Okay, now we have Penny Ballem locked in a room with Fortress trying to come to a deal on the financing.
Next, the mayor and Penny have to figure out who is going to take Jody’s place.
As I wrote for the Globe, the deputy city manager’s role in dealing with development projects is critical.
For the village, Jody Andrews acted as the liaison between all city departments and the project, to make sure that the development met all the city’s guidelines and that there were no city technical glitches hanging it up.
People in the development industry say they need to have one person to rely on when a project is ongoing and will sometimes call that person, typically the deputy city manager, a dozen times a day to help sort out problems.
“I would think they would have to replace him as quickly as possible,” said David Negrin, president of the Urban Development Institute that represents most of the province’s large developers. “That position is key.”
He said the city has asked the UDI to create an advisory committee to help steer the project through to completion. However, that committee could not do the job of a single project manager.
There had been speculation in the past that the city might bring in someone from the development industry to oversee the project. As well, with the current slump in the housing market, there are many underemployed development specialists who would be available. However, Mr. Negrin said he had no idea what the city might be doing to replace Mr. Andrews.
Since I wrote that, I’ve heard any number of rumours about who that person might be. Suggestions have included: Dan Doyle, the former deputy minister who is now with VANOC; one of the two quantity surveyors currently working on the project; someone from the development industry. (One more piece of arcane construction-industry knowledge for you — a quantity surveyor is a person who comes in and looks at how much work has been done and tells the lender whether it seems to match the amount of money being requested in the monthly construction draw. The village has two, one working for the city, one working for Fortress.)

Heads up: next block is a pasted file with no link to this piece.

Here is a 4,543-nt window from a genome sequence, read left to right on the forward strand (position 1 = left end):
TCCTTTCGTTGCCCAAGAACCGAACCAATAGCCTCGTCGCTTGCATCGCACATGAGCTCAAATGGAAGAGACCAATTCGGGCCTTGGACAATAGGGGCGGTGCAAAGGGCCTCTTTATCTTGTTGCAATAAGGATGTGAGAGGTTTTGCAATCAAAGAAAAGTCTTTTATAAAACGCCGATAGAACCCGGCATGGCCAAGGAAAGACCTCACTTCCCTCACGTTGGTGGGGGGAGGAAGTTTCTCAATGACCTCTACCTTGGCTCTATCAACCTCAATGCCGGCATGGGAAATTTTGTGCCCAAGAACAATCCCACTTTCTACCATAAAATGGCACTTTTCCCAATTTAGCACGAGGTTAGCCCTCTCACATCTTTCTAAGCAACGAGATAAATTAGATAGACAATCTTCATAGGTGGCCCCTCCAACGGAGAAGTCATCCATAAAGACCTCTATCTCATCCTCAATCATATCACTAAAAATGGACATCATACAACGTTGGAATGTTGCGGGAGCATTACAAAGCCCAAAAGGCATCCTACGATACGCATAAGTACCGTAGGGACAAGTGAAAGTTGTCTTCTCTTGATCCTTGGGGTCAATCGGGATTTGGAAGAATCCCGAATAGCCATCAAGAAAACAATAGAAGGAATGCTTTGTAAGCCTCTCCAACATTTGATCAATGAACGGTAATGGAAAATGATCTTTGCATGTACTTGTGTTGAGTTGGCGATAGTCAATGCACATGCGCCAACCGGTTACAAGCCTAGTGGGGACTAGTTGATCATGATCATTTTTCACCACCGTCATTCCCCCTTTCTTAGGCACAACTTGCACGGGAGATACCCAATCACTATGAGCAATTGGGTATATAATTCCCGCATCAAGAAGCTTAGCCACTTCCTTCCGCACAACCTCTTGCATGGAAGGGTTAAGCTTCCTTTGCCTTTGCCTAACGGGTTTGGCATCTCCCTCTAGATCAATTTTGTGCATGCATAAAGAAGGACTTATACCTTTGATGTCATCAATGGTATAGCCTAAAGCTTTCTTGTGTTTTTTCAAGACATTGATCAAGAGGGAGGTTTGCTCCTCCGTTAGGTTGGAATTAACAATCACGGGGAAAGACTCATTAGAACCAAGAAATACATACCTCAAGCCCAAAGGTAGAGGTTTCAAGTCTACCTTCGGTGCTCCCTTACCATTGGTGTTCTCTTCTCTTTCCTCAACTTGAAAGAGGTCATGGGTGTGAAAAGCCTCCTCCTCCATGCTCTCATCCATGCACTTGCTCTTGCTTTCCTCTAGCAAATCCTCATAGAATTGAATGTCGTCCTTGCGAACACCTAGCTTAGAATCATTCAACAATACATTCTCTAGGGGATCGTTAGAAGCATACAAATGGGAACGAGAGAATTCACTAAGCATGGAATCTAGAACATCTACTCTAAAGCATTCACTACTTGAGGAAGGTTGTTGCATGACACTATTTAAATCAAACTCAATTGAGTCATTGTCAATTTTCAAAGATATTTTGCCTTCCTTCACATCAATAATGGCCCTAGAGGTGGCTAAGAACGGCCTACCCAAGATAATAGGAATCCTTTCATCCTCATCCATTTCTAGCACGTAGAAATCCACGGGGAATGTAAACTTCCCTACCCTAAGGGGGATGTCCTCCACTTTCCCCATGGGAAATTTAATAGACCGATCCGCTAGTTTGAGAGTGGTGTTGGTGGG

As well, I’ve also heard that the UDI advisory committee will look at whether there is any way to cut costs on the project, although that will be hard to do, given how far along everything is. The sub-zero refrigerators are already sitting in warehouses and the fancy glass exteriors are sitting on the ground, waiting to be installed.
But costs have been a puzzle to everyone watching this project. I’ve heard everything up to $1,000 a square foot. A reliable source (oh-oh, there I go again) says it is $500 a square foot when other projects in the city are half that, for construction costs. Those quoting the $1,000 a square foot number may be including all costs. How developers typically break down the costs is
1. hard (construction costs). That’s $500 a square foot for the village.
2. soft (everything else — consultants, interest, etc). That’s usually $100-150 on a regular project, may be up to $300 here, especially with the cost of marketing.
3. land. It works out to $200 a square foot at the price they paid.